2011 IMPAC Finalists

And in more prize news, the 2011 IMPAC Dublin Award shortlist has been announced.  I’ve read two (the ones with links below).

  • Galore, by Michael Crummey
  • The Lacuna, by Barbara Kingsolver
  • The Vagrants, by Yiyun Li
  • Ransom, by David Malouf
  • Let the Great World Spin, by Colum McCann
  • Little Bird of Heaven, by Joyce Carol Oates
  • Jasper Jones, by Craig Silvey
  • Brooklyn, by Colm Tóibín
  • Love and Summer, by William Trevor
  • After the Fire, a Still, Small Voice, by Evie Wyld

For the first time since I started following the prize, there are no books in translation, which is a shame.  Also noteworthy is the inclusion of three Irish writers and three Australian writers.  However, I’m all for their inclusion.  For fun, Malouf won the award in 1996 for Remembering Babylon and Tóibín won in 2006 for The Master.

Of the two I’ve read, I greatly preferred Brooklyn.  I have and am looking forward to Love and Summer, and I have but am not particularly looking forward to Let the Great World Spin.  I’m not particularly interested in The Lacuna, though I do like some of Kingsolver’s other work.

6 thoughts on “2011 IMPAC Finalists”

  1. Graham says:

    The three books on this list I have read are Brooklyn, Love and Summer and The Lacuna, and I really enjoyed all three of them. Could be worth checking out a few others.

  2. A very disappointing list — as weak as the Orange Prize list is strong. I admit to having abandoned Kingsolver and Oates some books ago, but from reviews neither of these rate. And I found the Crummey disappointing.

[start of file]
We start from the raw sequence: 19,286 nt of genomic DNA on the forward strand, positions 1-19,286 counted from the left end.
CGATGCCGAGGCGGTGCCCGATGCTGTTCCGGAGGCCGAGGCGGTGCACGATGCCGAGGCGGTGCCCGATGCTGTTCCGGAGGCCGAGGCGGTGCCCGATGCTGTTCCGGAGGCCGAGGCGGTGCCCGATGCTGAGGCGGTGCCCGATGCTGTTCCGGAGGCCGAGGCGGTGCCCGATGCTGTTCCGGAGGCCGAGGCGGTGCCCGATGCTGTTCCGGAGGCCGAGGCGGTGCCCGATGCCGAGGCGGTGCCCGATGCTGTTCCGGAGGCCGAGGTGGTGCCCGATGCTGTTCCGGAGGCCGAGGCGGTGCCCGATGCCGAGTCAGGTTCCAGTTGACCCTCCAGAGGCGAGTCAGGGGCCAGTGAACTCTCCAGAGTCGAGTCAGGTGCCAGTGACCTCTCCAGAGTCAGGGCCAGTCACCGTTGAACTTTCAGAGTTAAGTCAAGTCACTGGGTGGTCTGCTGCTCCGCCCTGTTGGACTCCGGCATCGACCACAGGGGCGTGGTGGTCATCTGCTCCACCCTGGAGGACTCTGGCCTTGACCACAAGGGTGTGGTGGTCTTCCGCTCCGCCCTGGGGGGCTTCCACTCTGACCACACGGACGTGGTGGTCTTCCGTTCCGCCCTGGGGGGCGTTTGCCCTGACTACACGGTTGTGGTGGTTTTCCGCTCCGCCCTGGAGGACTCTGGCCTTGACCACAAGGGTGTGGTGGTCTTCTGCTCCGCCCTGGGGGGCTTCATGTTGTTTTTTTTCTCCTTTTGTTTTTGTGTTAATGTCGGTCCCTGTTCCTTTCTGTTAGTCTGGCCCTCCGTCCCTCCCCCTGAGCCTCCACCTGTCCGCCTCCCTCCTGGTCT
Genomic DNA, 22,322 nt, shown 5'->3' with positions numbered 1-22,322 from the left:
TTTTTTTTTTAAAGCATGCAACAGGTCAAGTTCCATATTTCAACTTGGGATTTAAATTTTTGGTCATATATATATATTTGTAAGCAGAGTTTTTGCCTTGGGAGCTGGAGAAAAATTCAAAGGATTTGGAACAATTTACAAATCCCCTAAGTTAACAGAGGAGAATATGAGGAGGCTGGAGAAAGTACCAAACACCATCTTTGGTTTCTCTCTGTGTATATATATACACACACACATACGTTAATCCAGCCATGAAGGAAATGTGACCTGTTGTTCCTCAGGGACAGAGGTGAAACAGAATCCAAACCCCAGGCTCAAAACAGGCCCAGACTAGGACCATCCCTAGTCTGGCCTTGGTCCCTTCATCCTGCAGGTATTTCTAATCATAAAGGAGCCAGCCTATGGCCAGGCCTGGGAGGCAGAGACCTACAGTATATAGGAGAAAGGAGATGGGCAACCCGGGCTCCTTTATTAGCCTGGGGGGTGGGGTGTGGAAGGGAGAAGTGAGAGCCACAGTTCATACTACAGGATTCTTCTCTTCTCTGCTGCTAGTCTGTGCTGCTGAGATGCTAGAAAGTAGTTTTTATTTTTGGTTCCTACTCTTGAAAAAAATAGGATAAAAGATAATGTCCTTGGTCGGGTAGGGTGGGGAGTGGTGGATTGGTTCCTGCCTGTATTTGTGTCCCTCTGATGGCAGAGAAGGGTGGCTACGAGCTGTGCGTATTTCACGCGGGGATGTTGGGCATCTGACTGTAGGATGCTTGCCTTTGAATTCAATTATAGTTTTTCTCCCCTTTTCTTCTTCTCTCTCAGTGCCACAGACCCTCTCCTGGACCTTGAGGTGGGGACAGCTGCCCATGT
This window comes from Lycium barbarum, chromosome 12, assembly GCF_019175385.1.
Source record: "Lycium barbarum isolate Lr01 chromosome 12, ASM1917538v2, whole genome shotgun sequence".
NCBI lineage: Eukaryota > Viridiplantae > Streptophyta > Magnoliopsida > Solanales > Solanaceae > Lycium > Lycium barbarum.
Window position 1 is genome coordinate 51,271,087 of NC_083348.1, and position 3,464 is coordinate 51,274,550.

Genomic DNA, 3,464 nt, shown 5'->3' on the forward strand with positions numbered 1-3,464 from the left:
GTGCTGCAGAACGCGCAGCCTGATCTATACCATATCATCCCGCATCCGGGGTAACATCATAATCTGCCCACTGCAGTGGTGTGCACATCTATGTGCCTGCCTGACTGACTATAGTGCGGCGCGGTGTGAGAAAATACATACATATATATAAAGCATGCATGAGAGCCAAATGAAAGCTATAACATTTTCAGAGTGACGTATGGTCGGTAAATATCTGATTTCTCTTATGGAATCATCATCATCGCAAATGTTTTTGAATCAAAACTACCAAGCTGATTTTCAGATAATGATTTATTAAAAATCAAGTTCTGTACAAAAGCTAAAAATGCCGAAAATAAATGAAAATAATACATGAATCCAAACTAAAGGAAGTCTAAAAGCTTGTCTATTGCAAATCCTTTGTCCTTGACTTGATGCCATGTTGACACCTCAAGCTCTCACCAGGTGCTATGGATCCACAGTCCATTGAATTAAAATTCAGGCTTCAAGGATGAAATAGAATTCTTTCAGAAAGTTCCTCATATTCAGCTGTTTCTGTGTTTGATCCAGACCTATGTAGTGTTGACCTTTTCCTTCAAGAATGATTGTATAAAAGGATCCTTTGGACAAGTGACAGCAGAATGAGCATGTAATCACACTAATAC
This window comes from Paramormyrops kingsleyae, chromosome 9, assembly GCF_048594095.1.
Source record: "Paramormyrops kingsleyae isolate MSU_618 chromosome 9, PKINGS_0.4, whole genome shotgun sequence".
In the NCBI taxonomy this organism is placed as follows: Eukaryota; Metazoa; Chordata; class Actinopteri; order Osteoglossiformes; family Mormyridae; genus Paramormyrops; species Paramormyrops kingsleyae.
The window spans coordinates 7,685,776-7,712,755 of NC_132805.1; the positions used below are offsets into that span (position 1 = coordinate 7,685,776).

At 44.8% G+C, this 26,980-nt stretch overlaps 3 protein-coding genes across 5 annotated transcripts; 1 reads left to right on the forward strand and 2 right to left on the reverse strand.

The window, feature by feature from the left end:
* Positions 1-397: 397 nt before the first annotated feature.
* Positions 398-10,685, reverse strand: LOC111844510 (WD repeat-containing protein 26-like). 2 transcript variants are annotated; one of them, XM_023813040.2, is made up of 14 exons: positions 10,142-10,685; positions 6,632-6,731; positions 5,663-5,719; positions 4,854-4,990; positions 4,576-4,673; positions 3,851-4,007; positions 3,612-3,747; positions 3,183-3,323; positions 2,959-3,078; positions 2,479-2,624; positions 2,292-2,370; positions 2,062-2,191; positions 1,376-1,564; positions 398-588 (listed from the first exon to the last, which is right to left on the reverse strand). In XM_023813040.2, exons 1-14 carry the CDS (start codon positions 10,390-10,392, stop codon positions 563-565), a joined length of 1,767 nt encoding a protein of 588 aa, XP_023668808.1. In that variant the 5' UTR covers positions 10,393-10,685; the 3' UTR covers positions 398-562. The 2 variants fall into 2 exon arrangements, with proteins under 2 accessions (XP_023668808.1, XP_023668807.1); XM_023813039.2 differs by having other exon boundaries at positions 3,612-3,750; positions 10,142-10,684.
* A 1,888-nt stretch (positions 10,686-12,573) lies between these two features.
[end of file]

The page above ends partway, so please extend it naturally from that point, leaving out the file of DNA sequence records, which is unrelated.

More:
In the past two years, the IMPAC has done an excellent job of highlighting a couple of translated works each year (including last year’s winner, The Twin) so that absence is quite notable.

    I’ve read the entire shortlist the last two years but won’t be attempting it this year.

    As a final grouchy comment, they have also increased the “short” list from eight to 10. I don’t think long “short” lists do any author a favor — they only increase that chances of would-be readers saying “I’ll wait to see who wins” before trying any of the volumes.

  3. Trevor says:

    I’m in complete agreement regarding the lack of literature in translation and the longer short list. I wondered if you’d take on the reading this year, Kevin, but I didn’t think you would, and I certainly don’t blame you!

    I’ll try to give Love and Summer its long-awaited read while this award is going on.

  4. My Literary Masters book groups read The Lacuna and Let the Great World Spin this year, and both generated great discussions. Kingsolver isn’t for everyone, but I think The Lacuna is a wonderful book–it’s very literary. One of my very favorite books is Let the Great World Spin, and I think you’re doing yourself a disservice not to read it! I think it’s gorgeous. The writing, the story, the metaphors, the imagery–it really has it all and it is all done so beautifully. The only other one I’ve read from this list is Brooklyn, which I thoroughly enjoyed.

  5. Trevor says:

    John Self has posted a great piece at The Guardian about the lack of literature in translation. It has spurred an interesting comment stream. I, of course, agree with him.

  6. Gregory says:

    A VERY interesting list. I’ve read five (Trevor, Oates, Wyld, Malouf, and Toibin) and I thoroughly enjoyed them. I’ll attempt to read the other five.

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